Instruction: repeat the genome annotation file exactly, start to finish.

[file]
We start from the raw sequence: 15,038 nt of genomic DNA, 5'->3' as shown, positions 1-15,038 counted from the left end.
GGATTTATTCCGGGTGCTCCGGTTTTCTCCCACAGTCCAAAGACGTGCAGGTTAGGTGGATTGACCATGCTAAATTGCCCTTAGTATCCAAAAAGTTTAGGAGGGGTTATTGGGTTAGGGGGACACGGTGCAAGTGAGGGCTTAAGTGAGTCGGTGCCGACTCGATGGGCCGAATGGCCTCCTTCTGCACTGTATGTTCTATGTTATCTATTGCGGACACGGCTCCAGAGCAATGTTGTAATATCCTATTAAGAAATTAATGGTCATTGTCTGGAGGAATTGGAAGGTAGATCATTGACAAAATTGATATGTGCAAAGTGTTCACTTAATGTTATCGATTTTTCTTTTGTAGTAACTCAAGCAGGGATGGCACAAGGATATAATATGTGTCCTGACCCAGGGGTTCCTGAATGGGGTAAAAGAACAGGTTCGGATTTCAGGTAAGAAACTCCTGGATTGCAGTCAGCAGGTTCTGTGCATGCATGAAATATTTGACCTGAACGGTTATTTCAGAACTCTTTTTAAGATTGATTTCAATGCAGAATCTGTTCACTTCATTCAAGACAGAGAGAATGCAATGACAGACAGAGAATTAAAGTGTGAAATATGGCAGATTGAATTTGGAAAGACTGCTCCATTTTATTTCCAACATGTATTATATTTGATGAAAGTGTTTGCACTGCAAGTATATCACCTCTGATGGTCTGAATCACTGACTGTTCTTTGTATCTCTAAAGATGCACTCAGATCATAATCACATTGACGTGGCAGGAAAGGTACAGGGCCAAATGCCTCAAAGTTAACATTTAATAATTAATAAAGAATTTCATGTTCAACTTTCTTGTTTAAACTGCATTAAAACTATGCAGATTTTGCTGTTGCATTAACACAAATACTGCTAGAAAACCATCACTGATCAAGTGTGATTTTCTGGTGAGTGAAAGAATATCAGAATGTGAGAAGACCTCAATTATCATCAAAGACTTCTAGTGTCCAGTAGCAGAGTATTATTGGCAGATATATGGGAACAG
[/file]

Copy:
We start from the raw sequence: 15,038 nt of genomic DNA, 5'->3' as shown, positions 1-15,038 counted from the left end.
GGATTTATTCCGGGTGCTCCGGTTTTCTCCCACAGTCCAAAGACGTGCAGGTTAGGTGGATTGACCATGCTAAATTGCCCTTAGTATCCAAAAAGTTTAGGAGGGGTTATTGGGTTAGGGGGACACGGTGCAAGTGAGGGCTTAAGTGAGTCGGTGCCGACTCGATGGGCCGAATGGCCTCCTTCTGCACTGTATGTTCTATGTTATCTATTGCGGACACGGCTCCAGAGCAATGTTGTAATATCCTATTAAGAAATTAATGGTCATTGTCTGGAGGAATTGGAAGGTAGATCATTGACAAAATTGATATGTGCAAAGTGTTCACTTAATGTTATCGATTTTTCTTTTGTAGTAACTCAAGCAGGGATGGCACAAGGATATAATATGTGTCCTGACCCAGGGGTTCCTGAATGGGGTAAAAGAACAGGTTCGGATTTCAGGTAAGAAACTCCTGGATTGCAGTCAGCAGGTTCTGTGCATGCATGAAATATTTGACCTGAACGGTTATTTCAGAACTCTTTTTAAGATTGATTTCAATGCAGAATCTGTTCACTTCATTCAAGACAGAGAGAATGCAATGACAGACAGAGAATTAAAGTGTGAAATATGGCAGATTGAATTTGGAAAGACTGCTCCATTTTATTTCCAACATGTATTATATTTGATGAAAGTGTTTGCACTGCAAGTATATCACCTCTGATGGTCTGAATCACTGACTGTTCTTTGTATCTCTAAAGATGCACTCAGATCATAATCACATTGACGTGGCAGGAAAGGTACAGGGCCAAATGCCTCAAAGTTAACATTTAATAATTAATAAAGAATTTCATGTTCAACTTTCTTGTTTAAACTGCATTAAAACTATGCAGATTTTGCTGTTGCATTAACACAAATACTGCTAGAAAACCATCACTGATCAAGTGTGATTTTCTGGTGAGTGAAAGAATATCAGAATGTGAGAAGACCTCAATTATCATCAAAGACTTCTAGTGTCCAGTAGCAGAGTATTATTGGCAGATATATGGGAACAG